dima
  • Survivors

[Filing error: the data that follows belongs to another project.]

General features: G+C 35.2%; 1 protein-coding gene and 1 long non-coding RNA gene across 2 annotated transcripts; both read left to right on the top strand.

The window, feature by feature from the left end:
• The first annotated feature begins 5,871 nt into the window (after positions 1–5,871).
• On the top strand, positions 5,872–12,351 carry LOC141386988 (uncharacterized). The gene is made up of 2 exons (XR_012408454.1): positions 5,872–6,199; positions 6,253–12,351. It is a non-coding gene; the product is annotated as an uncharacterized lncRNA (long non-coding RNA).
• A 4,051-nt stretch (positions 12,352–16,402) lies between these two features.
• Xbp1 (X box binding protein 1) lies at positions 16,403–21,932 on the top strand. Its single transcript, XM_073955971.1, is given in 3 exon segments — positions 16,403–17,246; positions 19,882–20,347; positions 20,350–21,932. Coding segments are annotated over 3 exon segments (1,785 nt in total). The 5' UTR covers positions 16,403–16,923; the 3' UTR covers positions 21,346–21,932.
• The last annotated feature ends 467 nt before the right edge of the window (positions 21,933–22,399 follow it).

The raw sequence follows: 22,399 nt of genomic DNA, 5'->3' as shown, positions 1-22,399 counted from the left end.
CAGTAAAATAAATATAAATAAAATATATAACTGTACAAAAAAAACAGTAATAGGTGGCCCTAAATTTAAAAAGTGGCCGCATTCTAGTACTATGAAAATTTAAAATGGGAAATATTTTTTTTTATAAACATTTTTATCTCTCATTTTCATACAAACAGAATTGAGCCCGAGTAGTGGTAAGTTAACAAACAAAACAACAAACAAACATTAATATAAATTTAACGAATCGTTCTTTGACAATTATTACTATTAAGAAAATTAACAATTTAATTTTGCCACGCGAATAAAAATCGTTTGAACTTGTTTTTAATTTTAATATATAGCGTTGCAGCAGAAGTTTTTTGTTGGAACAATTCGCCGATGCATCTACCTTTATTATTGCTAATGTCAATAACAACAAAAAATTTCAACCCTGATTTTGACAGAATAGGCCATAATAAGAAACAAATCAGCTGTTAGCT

This is, in part, an autobiographical story. Not because I am originally from Malta, but if you have been knowing me for a while, you know how I can’t stand the heat, and for this reason every summer I find an excuse to run away northbound until the end of August. So I decided to shoot in Valletta, the capital of the Maltese archipelago, a small story about those, like me, who won’t make it under the sun. Through these images I wanted to show how tiring it is to be a tourist, and the excruciating tenaciousness that pushes hordes of people from all over the world to drag themselves up and down the staircases of the city polished by the millions of feet that throughout the years have walked in the dazzling reflection of that white stone between May and October. Either wrinkly and purple or young and tanned, The Tourists are an endemic presence in Valletta. Armed with visors and wearing light colours, they march straight even during siesta time, following the marching band, that, starting from the entrance to the city re-designed by Renzo Piano, reaches the square where the changing of the guard takes place. Here sentinels in uniforms show such emphasized moves that remind of a famous Lady Gaga video. Malta is a place of millenary history, dominated by Phoenicians, Romans, Arabs, Spanish and Brits, that managed to get the best out of each colonization. Dynamic, cosmopolitan and mixed-race by its own nature, Valletta made me, once again, ponder on the importance of cultural contamination.